Medical Professional Publications

How to Diagnose and Treat Macromastia and Gynecomastia

Columbus, OH — November 2017

Gynecomastia: Evaluation, Management and Guidelines for Referral

Gynecomastia is defined as an abnormal growth of breast tissue in males. It is usually caused by an imbalance of estrogen and testosterone. Boys going through puberty can develop temporary gynecomastia as a result of normal changes in hormone levels. Physiologic gynecomastia is a common condition with an overall incidence of 35 percent in males 10-16 years of age, increasing to 65 percent at age 14 and dropping to 15 percent in 16-year-old boys. Pubertal gynecomastia often regresses on its own: 75 percent of cases resolve within two years of onset and 90 percent resolve within three years.

Infrequently, gynecomastia can be caused an underlying health condition (pathological gynecomastia). Causes for pathological gynecomastia can be correlated to medications, diseases related to endocrine abnormalities, tumors, chronic disease, chromosomal disorders and miscellaneous other conditions. In cases of pathological gynecomastia, underlying conditions require treatment.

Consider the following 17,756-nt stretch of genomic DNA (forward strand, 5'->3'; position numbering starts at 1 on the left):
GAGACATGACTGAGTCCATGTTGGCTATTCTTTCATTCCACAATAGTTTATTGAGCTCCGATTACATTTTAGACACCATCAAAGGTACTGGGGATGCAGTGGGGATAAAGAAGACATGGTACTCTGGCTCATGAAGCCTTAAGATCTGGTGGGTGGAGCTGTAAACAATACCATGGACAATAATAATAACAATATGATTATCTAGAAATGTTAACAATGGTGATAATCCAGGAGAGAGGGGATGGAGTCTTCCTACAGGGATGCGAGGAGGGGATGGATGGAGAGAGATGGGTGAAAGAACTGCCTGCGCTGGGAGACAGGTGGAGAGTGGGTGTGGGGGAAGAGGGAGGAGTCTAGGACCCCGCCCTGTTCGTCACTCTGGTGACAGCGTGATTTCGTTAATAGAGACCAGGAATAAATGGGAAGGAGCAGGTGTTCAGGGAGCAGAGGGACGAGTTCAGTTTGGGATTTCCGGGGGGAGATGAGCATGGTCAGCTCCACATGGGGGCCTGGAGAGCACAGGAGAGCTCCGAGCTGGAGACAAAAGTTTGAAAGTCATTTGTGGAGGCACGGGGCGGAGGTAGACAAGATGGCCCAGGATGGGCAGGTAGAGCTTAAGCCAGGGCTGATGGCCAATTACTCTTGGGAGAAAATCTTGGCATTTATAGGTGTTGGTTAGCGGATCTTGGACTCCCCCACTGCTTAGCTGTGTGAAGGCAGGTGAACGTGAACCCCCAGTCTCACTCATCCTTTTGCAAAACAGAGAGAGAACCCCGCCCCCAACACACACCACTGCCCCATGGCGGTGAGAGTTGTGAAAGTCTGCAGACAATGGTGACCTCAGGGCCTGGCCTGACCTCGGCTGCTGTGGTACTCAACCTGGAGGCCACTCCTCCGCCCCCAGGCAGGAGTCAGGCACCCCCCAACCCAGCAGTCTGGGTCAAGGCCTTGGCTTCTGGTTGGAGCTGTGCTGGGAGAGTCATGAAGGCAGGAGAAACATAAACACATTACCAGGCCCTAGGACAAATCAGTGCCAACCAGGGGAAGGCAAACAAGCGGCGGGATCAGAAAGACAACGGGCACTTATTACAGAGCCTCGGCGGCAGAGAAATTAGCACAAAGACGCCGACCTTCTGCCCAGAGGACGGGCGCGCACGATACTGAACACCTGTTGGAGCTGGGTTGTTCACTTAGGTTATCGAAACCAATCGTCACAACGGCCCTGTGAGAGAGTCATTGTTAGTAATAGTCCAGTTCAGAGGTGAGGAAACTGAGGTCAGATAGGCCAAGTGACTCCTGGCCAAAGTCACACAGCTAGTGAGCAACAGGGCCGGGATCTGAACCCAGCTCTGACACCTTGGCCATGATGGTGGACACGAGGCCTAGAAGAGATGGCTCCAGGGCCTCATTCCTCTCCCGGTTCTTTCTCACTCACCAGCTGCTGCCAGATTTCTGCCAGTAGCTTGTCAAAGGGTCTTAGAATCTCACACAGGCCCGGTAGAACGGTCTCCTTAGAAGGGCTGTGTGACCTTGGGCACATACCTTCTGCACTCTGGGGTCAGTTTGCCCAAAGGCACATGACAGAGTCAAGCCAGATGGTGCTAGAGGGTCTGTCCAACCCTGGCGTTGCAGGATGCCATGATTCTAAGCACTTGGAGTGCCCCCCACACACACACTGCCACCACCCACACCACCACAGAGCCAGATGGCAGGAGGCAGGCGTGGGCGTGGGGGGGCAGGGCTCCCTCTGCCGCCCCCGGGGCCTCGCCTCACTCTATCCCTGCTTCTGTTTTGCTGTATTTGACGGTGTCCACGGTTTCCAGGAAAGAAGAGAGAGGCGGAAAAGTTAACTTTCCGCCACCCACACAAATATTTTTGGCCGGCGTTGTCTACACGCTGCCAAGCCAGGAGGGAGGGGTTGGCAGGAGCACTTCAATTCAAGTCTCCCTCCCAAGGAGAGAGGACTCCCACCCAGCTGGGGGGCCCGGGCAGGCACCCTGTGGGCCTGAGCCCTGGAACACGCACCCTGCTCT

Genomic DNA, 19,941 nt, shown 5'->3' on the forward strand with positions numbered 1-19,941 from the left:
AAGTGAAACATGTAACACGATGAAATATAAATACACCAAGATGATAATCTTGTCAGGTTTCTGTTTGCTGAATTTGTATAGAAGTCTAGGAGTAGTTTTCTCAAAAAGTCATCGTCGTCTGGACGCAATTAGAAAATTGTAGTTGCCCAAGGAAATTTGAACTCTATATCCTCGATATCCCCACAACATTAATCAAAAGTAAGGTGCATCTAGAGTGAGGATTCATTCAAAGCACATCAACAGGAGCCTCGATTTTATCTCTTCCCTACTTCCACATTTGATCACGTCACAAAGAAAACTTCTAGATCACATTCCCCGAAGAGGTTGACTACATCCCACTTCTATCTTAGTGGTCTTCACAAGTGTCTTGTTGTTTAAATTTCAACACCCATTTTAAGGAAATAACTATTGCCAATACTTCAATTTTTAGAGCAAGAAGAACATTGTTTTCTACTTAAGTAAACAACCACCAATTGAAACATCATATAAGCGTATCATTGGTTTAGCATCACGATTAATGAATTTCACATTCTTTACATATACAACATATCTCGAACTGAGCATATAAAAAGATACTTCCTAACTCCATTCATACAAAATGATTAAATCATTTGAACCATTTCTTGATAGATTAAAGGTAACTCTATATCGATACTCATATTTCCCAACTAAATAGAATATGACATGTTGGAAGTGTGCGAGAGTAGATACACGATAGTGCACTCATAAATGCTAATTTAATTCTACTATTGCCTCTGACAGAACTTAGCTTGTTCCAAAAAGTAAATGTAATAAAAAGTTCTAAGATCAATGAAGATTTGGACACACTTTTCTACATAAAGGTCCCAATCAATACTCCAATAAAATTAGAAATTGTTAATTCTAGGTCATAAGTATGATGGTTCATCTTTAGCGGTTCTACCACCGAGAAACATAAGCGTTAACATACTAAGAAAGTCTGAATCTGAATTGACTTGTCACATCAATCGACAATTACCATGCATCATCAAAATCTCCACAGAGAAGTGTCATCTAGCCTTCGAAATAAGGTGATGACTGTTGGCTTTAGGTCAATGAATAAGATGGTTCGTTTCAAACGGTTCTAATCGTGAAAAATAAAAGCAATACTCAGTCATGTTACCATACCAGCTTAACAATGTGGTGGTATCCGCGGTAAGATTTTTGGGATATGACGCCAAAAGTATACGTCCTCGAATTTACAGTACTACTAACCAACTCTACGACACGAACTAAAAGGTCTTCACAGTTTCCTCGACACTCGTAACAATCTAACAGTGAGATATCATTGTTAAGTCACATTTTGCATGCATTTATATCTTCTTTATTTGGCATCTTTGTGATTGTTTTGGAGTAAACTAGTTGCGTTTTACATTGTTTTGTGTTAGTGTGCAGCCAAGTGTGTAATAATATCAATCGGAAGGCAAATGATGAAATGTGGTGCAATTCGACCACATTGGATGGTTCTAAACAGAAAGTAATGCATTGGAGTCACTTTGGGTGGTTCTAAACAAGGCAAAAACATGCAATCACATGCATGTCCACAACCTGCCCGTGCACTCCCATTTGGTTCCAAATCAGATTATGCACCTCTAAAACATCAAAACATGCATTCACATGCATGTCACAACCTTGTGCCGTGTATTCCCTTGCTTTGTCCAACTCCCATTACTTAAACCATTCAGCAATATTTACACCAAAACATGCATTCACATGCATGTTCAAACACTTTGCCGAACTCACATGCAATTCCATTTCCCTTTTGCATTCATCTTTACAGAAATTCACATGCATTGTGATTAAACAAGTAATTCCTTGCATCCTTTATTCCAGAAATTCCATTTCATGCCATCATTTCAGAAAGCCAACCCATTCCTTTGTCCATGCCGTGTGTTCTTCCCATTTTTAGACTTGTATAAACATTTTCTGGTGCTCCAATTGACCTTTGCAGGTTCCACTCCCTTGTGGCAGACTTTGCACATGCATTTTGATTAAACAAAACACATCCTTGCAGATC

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Breast Reduction for Macromastia

Macromastia, or breast hypertrophy, is characterized by breasts that are disproportionately large compared to the rest of the body. Young women with macromastia often have problems with upper back and neck strain/pain, shoulder grooving from bra straps, trouble participating in sports or activities because of interference by the breast tissue and, sometimes, skin rashes between and beneath the breasts.

Treatment for macromastia includes weight management, physical therapy and, in some cases, surgical reduction of the breasts.

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